Patients must be referred to specialists through their primary care provider (PCP), but it is illegal for providers to practice outside of brick-and-mortar clinics. The Street Medicine Act would allow medical practitioners like the Feldmans to act as their patients’ primary care providers.
One 75-year-old patient treated by USC Street Medicine checked himself into the hospital for rib pain, then discovered he had lung cancer and advanced congestive heart failure. He badly needed a cancer specialist.
“We called his PCP and asked them to refer him to [an oncologist],” says Brett Feldman. “They said they could not refer him because they had never seen him before.”
Six weeks later, the patient finally had an appointment with his PCP. The challenge then was to get him from his encampment to the brick-and-mortar clinic. Leaving an encampment for a hospital visit risks the seizure of a person’s belongings, either by other people or by the city in a sanitation sweep. It is tantamount to property abandonment.
In other words, California’s state and local governments strike the homeless with a one-two punch. First the state prevents doctors from traveling to the unhoused, so the unhoused travel to doctors.
Then, when they do, California cities take their belongings.
Sweeps frustrate street medicine to such an extent that the Feldmans scan the news for sporting or cultural events coming to Los Angeles, which they fear will lead to large-scale encampment clearances. A housed person probably wouldn’t schedule a doctor’s appointment days before they had to move homes, Feldman analogizes, but the unhoused, in effect, are always several days from moving, whether by choice or under threat of property confiscation.
In the case of the cancer patient, the Feldmans sent a member of their team to take him to the doctor in an Uber. Without the aid of street medicine programs, the unhoused must walk or take public transit, spending money needed for meals.
“It was six hours total from the time our employee picked him up from his encampment to the end of the treatment that day,” says Feldman. “So we lost six hours of pay for one member of our three-member team, just to place the referral we already knew he needed.”
Even if a patient can make it to the hospital, he may not have the identification needed to apply. IDs are incredibly valuable on the street and regularly stolen, so the Street Medicine Act removes ID requirements.
“[If I’m unhoused] I might not have an ID card,” says Kamlager. “Maybe I got caught up in a sweep, maybe my shit got stolen. Maybe I sold it in a trade for something. All those scenarios will preclude me from my own eligibility access. Extending eligibility means living on the street — that street is your address. The doctors are coming to that location.”
The Feldmans end their rounds at El Parque de Mexico in Lincoln Heights, a slice of public space packed with statues of Mexican revolutionaries that sits just across the train tracks from USC’s Keck Hospital, the team’s home base. On the other side of Valley Boulevard, Louis, a heroin user with infected injection wounds in his groin, cannot walk due to the pain of the sores. He crawls out of his tent into a plastic chair for inspection.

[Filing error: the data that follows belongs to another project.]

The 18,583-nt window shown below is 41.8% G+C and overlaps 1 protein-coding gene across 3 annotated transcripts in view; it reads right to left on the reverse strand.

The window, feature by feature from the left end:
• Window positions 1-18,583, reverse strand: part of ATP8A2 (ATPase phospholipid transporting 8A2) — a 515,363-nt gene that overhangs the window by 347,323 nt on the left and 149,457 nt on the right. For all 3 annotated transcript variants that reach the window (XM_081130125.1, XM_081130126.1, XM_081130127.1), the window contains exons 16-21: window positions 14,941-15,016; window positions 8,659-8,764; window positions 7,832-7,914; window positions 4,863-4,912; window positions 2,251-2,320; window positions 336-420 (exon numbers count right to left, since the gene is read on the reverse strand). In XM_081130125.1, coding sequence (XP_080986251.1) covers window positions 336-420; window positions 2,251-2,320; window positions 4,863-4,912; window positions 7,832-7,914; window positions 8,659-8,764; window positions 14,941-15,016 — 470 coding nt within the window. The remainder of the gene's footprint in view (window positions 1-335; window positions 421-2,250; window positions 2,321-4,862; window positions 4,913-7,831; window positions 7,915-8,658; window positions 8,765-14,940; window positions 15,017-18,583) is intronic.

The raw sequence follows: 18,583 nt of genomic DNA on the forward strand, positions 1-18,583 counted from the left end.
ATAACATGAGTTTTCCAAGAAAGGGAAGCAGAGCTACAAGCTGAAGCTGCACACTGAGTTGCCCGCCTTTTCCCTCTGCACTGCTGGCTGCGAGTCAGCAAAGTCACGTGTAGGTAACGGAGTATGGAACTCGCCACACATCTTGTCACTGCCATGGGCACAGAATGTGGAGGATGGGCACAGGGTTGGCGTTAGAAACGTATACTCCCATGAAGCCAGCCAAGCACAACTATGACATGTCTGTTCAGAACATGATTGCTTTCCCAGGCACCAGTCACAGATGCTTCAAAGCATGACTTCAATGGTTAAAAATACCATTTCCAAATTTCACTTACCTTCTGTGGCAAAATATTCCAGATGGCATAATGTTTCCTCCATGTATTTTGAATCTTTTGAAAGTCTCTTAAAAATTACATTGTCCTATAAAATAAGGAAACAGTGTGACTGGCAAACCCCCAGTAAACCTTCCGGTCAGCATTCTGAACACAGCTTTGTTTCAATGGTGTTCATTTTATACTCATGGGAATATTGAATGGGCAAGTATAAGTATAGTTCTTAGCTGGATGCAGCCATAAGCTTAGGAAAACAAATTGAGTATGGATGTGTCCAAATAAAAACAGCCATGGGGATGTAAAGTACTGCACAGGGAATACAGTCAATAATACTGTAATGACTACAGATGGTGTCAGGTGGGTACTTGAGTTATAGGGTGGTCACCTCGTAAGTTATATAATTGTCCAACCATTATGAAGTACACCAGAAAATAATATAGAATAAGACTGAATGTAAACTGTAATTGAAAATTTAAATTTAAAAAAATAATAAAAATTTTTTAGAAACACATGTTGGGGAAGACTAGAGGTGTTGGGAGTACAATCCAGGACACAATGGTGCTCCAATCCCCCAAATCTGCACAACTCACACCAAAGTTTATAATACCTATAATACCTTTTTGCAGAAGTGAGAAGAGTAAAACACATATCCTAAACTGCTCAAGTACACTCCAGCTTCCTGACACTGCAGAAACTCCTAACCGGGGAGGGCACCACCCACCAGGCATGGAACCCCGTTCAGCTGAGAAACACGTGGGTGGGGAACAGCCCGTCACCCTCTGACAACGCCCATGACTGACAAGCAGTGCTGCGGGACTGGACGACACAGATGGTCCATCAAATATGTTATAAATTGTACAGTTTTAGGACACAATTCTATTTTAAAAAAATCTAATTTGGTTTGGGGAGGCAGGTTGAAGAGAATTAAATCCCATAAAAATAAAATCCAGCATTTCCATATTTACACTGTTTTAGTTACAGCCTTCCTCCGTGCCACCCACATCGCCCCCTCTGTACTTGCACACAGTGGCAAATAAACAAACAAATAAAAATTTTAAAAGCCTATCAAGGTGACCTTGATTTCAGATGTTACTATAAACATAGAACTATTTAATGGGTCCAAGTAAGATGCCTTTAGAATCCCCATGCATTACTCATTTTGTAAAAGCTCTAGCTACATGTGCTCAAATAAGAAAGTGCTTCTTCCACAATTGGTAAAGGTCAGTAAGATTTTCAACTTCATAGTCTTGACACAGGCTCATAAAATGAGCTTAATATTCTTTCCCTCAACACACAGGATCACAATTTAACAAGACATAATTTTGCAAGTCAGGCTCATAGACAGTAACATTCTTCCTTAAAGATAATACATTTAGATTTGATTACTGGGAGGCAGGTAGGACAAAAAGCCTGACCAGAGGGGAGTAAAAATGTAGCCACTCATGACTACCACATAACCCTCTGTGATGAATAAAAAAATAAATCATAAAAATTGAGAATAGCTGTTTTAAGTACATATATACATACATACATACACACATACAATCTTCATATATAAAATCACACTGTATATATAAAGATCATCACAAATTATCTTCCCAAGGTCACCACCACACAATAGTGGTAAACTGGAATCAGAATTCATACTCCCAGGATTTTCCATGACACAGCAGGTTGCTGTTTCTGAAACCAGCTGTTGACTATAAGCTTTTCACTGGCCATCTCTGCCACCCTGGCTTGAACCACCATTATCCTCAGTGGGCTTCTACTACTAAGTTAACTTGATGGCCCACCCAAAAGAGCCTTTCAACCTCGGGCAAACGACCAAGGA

The Feldmans and nurse Dulce Barajas unfurl a rainbow blanket to hide Louis from the street. You need to go to the hospital, they insist, now — but Louis, like so many unhoused, harbors a deep distrust of the medical system.
“They just open me up and let me go,” says Louis, implying that the hospital suspects him of drug seeking: faking or exaggerating ailments to score morphine. Mistrust of the medical system is widespread among the unhoused, studies find. Characteristics like “lack of clean clothing, inadequate grooming, bringing survival belongings to appointments, and having advanced and unsightly medical conditions” mean the homeless are frequently treated rudely or as subhuman when they travel to emergency rooms for lifesaving care, according to researchers at the Washington University School of Medicine.
Street medicine may be the only intervention in the cycle of distrust, bringing care out of the brick-and-mortar hospital to the street with no questions asked — and street medics don’t carry morphine. Before unhoused patients at Keck Hospital are discharged, the USC team will pepper them with specific questions about the patient’s preferred sleeping locations and general mobility patterns so they can locate them for treatment.
“Seventy percent of the time we find them,” Brett Feldman says. “It’s like Christmas. Meeting them in the hospital and then finding them on the street is worth, like, 10 street visits [in terms of building trust]. They know the effort.”
Louis insists he will get to the hospital, but he wants to inject heroin at a nearby needle exchange first. The team works out a plan. They’ll return to the hospital, Louis will go to the needle exchange and Nurse Barajas will come get him in a car.
“I have to go,” he says, starting to cry. “Joseph always finds me.”
Joseph Becerra is USC Street Medicine’s community health worker, a formerly unhoused man and an expert in tracking down the team’s patients.
“I’ll get there. I’ll force myself,” Louis says.
The street medicine team gets in the minivan, stepping over goldfish dust in its back seats.
“He’s not going to the hospital,” says Barajas.
“No,” Corinne Feldman agrees.
Even if AB-369 becomes law, Louis would still have to go to the hospital to treat his wounds. But street medics hope the Street Medicine Act will expand their presence in Los Angeles County and make interactions with medical practitioners more common, beginning the process of rebuilding trust with the unhoused. Maybe then Louis would not mind going to the hospital so much.
For now, it’s afternoon in El Parque de Mexico. Feldman eases the minivan away from Louis, then heads over the train tracks toward the hospital the patient fears